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Support For Amy Coney Barrett Confirmation Ticks Up As Hearings Begin

Support For Amy Coney Barrett Confirmation Ticks Up As Hearings Begin


Public support for Judge Amy Coney Barrett to join the Supreme Court has ticked up as her confirmation hearings proceed in the Senate.

Morning Consult and Politico surveyed roughly 2,000 registered voters from Oct. 9-11, ending the polling on the eve of Barrett’s first day of hearings in the Senate. The survey found that support for Barret’s confirmation had ticked up slightly from 46% a week ago to 48%, though still within the poll’s 2-point margin of error. The level of opposition to Barrett’s confirmation remained unchanged at 31%.

As Morning Consult reports: “The level of support for Barrett’s nomination, an increase of 11 points since President Donald Trump announced her nomination on Sept. 26, also compares favorably with public sentiment toward Justice Brett Kavanaugh prior to the first day of his confirmation hearings in September 2018. At that time, 37 percent of voters said the Senate should vote to confirm Kavanaugh to the court, compared with 29 percent who said it should vote to deny his nomination.”

The polling is a rebuke to Democratic lawmakers and pundits who have largely attempted to argue that the Supreme Court seat left vacant by the death of former Justice Ruth Bader Ginsburg should be left open for the winner of the 2020 election to fill.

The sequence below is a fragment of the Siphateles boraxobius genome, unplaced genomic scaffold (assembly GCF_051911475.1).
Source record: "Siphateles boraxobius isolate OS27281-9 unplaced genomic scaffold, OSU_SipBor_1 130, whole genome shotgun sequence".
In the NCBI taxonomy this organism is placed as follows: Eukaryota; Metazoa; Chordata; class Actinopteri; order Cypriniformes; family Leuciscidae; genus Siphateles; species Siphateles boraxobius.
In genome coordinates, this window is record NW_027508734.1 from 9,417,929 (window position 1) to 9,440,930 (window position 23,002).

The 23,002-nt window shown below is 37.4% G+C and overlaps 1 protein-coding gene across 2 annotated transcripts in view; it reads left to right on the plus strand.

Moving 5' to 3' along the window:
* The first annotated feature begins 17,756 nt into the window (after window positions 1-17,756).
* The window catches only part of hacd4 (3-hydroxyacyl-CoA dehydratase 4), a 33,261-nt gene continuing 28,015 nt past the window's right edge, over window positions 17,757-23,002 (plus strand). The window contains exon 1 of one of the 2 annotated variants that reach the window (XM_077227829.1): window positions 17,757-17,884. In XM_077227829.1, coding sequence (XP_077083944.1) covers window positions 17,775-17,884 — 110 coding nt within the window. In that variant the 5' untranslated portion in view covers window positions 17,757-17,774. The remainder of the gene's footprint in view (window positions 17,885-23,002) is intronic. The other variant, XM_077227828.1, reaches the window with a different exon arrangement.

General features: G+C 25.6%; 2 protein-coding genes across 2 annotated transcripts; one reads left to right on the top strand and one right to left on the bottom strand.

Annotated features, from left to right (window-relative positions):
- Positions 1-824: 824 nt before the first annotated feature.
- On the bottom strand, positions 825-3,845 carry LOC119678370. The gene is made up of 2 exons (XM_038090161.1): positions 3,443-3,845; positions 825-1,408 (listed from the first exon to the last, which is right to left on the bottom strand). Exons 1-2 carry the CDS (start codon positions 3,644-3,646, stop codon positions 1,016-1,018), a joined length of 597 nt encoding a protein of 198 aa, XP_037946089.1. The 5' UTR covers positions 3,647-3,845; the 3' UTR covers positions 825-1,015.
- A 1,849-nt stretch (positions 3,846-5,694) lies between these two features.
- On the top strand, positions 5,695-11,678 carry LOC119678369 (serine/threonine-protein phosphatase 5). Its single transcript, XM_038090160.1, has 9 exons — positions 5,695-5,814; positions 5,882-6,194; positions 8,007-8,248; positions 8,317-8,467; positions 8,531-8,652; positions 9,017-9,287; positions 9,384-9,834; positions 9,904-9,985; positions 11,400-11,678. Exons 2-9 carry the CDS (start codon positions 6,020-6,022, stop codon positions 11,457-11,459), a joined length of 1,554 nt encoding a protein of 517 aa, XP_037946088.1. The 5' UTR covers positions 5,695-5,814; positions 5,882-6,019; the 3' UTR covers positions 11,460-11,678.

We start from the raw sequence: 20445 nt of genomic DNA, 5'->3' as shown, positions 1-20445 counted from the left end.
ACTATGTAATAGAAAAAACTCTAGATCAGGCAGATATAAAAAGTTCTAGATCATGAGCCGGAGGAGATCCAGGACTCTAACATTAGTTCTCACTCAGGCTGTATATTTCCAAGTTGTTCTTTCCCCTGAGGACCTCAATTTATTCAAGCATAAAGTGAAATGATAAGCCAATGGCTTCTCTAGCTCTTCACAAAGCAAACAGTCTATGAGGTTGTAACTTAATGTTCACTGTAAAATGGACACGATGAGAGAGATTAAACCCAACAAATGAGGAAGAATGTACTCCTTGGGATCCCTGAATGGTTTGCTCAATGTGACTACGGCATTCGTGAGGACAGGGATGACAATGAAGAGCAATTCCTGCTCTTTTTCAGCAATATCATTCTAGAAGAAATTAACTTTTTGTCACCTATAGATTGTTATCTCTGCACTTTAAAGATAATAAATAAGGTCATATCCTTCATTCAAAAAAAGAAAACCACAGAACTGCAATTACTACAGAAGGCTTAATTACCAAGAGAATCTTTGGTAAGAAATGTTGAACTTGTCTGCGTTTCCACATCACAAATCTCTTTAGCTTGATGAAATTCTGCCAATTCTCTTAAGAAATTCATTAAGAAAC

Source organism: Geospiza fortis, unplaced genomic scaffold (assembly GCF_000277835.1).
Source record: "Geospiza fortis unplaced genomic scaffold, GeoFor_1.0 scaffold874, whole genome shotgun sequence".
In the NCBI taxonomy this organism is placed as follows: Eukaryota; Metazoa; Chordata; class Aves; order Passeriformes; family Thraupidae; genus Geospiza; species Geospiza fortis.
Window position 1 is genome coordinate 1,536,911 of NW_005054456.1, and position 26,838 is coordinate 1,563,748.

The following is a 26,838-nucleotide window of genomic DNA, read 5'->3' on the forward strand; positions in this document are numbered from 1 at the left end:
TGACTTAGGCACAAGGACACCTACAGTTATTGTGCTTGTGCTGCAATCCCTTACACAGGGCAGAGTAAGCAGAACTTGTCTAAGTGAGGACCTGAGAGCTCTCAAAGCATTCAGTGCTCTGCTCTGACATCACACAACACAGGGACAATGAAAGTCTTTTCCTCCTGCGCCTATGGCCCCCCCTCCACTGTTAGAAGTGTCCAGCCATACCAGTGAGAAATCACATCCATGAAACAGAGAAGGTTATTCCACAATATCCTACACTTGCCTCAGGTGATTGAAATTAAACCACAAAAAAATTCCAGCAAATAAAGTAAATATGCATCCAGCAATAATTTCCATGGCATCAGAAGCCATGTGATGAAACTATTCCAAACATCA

Barrett sat in front of the Senate Judiciary Committee on Wednesday for the third day in a row. The first day was taken up entirely by members of the committee giving opening statements with little input from Barrett. On Day 2, Barrett fielded questions from senators largely over her judicial philosophy and how she may rule on specific cases. At one point, however, Barrett responded to “caricatures” of her and her family that have spread across the media since her nomination.

“I think what I would like to say in response to that question is that look, I’ve made distinct choices. I’ve decided to pursue a career and have a large family. I have a multi-racial family. Our faith is important to us. All of those things are true, but they are my choices,” Barrett said, responding to a question from Sen. Lindsey Graham, chairman of the Senate Judiciary Committee. “In my personal interactions with people, I mean, I have a life brimming with people who have made different choices and I have never tried in my personal life to impose my choices on them. And the same is true professionally.”

Barrett went on to explain why she and her husband, Jesse, decided to subject themselves and their family to the nomination and vetting process despite the “excruciating” toll it was almost certain to take.

“We knew that our lives would be combed over for any negative detail. We knew our faith would be caricatured. We knew our family would be attacked. So we had to decide whether those difficulties would be worth it, because what sane person would go through that if there wasn’t a benefit on the other side,” Barrett said. “The benefit, I think, is that I’m committed to the rule of law and the role of the Supreme Court in dispensing equal justice for all,”

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